If Mr McHutcheon and his friends don’t like the way we lived there is no-one asking them to stay. There are too many good Shetlanders who have been driven away from here already. It is time the rest of us made a stand for our own way of living.

L. ELPHINSTONE, LERWICK.

100 Years Ago

Motor Boat Building in Lerwick – A Fresh Departure – Two boats which mark a new departure in boat-building as far as Lerwick is concerned, are at present being constructed by Mr John Shewan, in Messrs Hay & Co.’s shed at Freefield. These are haddock boats in which the motor is to be fitted as an auxiliary. There are many experienced men who consider that the motor has come to stay, both in herring and haddock fishing, and that it is only a question of time when the whole fleet will be equipped with them. The trials and the records of the two boats which Mr Shewan is building will therefore be watched with more than usual interest, and in all probability the results obtained by them will have a great bearing on the question locally. The first boat is being built by Mr L. J. Garriock, Scalloway, and it will be ready in a fortnight. The other is to the order of Messrs Thomas Isbister & Co., and she is expected to take the water in a month. It is gratifying to know that Shetland boatowners are not behind others in making experiments likely to prove beneficial to the fishing.

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Lady Stout’s Opinion of Shetland and Shetland Women – We take the following from the “Evening Post” of Wellington, New Zealand, of date October 18. Several copies of the paper were sent to us by Shetlanders in New Zealand, some of whom had given vent to their feelings in expressions of indignation, at which we do not wonder:- The Lerwick women, when lady stout was in Shetland, were very keen about the franchise and Lady Stout consented to become President of their League. Mr Wason, who opposes the movement, had a very hostile meeting, and a vote of no-confidence was passed, although Mrs Pankhurst could not arrive in time. The society of which Lady Stout has become President, is not to become militant, and not to oppose Mr Wason if he reconsiders his position on the franchise. The militants are getting hundreds of adherents and thousands of pounds. Women certainly require the vote if only to help to improve the conditions of their children.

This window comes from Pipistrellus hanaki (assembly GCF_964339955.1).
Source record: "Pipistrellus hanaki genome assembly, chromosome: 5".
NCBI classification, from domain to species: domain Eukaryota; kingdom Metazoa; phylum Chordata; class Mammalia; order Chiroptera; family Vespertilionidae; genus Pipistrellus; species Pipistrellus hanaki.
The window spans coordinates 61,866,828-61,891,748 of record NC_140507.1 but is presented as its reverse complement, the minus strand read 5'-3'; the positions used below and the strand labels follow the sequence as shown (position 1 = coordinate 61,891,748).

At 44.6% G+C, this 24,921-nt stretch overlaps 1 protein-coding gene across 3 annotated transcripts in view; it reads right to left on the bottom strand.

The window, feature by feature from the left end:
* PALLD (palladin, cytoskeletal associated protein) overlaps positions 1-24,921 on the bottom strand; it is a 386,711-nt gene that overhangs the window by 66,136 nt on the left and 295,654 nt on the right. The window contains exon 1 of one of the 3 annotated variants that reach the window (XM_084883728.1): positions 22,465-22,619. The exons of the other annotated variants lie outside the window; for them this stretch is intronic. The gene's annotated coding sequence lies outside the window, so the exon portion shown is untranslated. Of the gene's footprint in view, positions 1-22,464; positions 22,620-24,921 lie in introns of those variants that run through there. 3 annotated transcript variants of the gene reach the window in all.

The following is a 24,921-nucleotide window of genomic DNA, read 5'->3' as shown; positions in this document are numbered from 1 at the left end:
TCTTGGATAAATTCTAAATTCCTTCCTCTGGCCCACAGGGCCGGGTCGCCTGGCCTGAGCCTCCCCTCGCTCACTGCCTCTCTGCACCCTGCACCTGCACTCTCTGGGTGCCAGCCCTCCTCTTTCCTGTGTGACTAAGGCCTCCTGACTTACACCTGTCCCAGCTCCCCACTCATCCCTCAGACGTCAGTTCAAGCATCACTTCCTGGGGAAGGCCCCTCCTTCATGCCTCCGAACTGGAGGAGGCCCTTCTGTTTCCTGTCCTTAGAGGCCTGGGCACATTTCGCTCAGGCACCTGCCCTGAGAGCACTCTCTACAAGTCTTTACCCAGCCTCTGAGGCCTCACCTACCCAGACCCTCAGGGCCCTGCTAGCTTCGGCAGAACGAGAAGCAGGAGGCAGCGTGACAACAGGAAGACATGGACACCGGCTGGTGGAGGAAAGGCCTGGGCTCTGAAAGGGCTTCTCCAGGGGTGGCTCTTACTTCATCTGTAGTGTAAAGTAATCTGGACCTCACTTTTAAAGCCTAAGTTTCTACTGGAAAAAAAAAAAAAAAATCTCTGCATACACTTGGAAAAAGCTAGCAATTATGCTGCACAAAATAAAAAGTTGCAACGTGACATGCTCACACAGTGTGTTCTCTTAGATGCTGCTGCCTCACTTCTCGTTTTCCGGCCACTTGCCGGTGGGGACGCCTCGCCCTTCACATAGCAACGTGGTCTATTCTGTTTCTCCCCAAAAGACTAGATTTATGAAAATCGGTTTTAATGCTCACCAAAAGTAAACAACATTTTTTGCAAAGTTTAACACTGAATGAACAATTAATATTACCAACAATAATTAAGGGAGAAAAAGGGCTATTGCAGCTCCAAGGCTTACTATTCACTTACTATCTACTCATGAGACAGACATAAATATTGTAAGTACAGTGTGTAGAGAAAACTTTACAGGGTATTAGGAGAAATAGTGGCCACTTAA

In driving down to the quay Sir Robert and Lady Stout passed through the waterside slums, which were awful, and the women there too dreadful to look at. The laziness and shiftlessness of the Shetland crofters much impressed Lady Stout, who marvelled that any crops or vegetables could grow under such conditions, for weeds abound, and the disorder is awful. No attempt is made to make the surroundings of the cottages even decently tidy, and no beautifying is ever done. The contrast between the neatness, charm, and order of even the smallest cottage in Switzerland contrasted keenly with the dirt, squalor, and depression of the Shetland farms.

The women, too, have a hard life. Old women whose life work should have been completed, having only rest and comfort at the fireside, dig peats and carry them home on their backs, and many spend the whole day digging in the field. Women were seen by Lady Stout when in Germany guiding the cow that dragged the plough that the man drove, but she never saw women there doing degrading work, nor acting as beasts of burden, as do the Shetland women. Indeed, there they seem to do all the hard work, all the farming, peat-carrying, and digging, while the men are fishing. New Zealand women have an enviable time in comparison with their sisters in other lands.